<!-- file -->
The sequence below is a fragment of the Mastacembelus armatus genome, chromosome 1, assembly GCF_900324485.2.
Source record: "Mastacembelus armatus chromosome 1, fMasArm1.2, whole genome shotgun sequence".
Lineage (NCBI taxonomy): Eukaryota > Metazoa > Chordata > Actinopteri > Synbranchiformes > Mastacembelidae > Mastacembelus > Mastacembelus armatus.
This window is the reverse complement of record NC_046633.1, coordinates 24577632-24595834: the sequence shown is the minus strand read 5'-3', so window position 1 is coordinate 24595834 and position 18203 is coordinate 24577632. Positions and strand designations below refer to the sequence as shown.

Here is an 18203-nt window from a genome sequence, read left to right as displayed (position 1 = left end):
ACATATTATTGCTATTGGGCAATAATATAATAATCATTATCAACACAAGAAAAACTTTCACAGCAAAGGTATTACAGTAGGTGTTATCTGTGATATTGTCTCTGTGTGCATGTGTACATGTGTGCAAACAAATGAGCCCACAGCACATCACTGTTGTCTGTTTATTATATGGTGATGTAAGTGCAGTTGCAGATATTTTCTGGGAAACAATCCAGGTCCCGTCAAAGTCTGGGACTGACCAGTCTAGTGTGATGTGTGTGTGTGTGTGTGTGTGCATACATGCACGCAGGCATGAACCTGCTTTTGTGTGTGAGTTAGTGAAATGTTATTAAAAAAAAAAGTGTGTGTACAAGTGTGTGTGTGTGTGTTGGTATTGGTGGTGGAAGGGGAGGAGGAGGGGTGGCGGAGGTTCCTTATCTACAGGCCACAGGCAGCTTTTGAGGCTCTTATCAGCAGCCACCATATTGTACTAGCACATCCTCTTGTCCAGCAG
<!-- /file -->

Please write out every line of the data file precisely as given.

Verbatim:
The sequence below is a fragment of the Mastacembelus armatus genome, chromosome 1, assembly GCF_900324485.2.
Source record: "Mastacembelus armatus chromosome 1, fMasArm1.2, whole genome shotgun sequence".
Lineage (NCBI taxonomy): Eukaryota > Metazoa > Chordata > Actinopteri > Synbranchiformes > Mastacembelidae > Mastacembelus > Mastacembelus armatus.
This window is the reverse complement of record NC_046633.1, coordinates 24577632-24595834: the sequence shown is the minus strand read 5'-3', so window position 1 is coordinate 24595834 and position 18203 is coordinate 24577632. Positions and strand designations below refer to the sequence as shown.

Here is an 18203-nt window from a genome sequence, read left to right as displayed (position 1 = left end):
ACATATTATTGCTATTGGGCAATAATATAATAATCATTATCAACACAAGAAAAACTTTCACAGCAAAGGTATTACAGTAGGTGTTATCTGTGATATTGTCTCTGTGTGCATGTGTACATGTGTGCAAACAAATGAGCCCACAGCACATCACTGTTGTCTGTTTATTATATGGTGATGTAAGTGCAGTTGCAGATATTTTCTGGGAAACAATCCAGGTCCCGTCAAAGTCTGGGACTGACCAGTCTAGTGTGATGTGTGTGTGTGTGTGTGTGTGCATACATGCACGCAGGCATGAACCTGCTTTTGTGTGTGAGTTAGTGAAATGTTATTAAAAAAAAAAGTGTGTGTACAAGTGTGTGTGTGTGTGTTGGTATTGGTGGTGGAAGGGGAGGAGGAGGGGTGGCGGAGGTTCCTTATCTACAGGCCACAGGCAGCTTTTGAGGCTCTTATCAGCAGCCACCATATTGTACTAGCACATCCTCTTGTCCAGCAG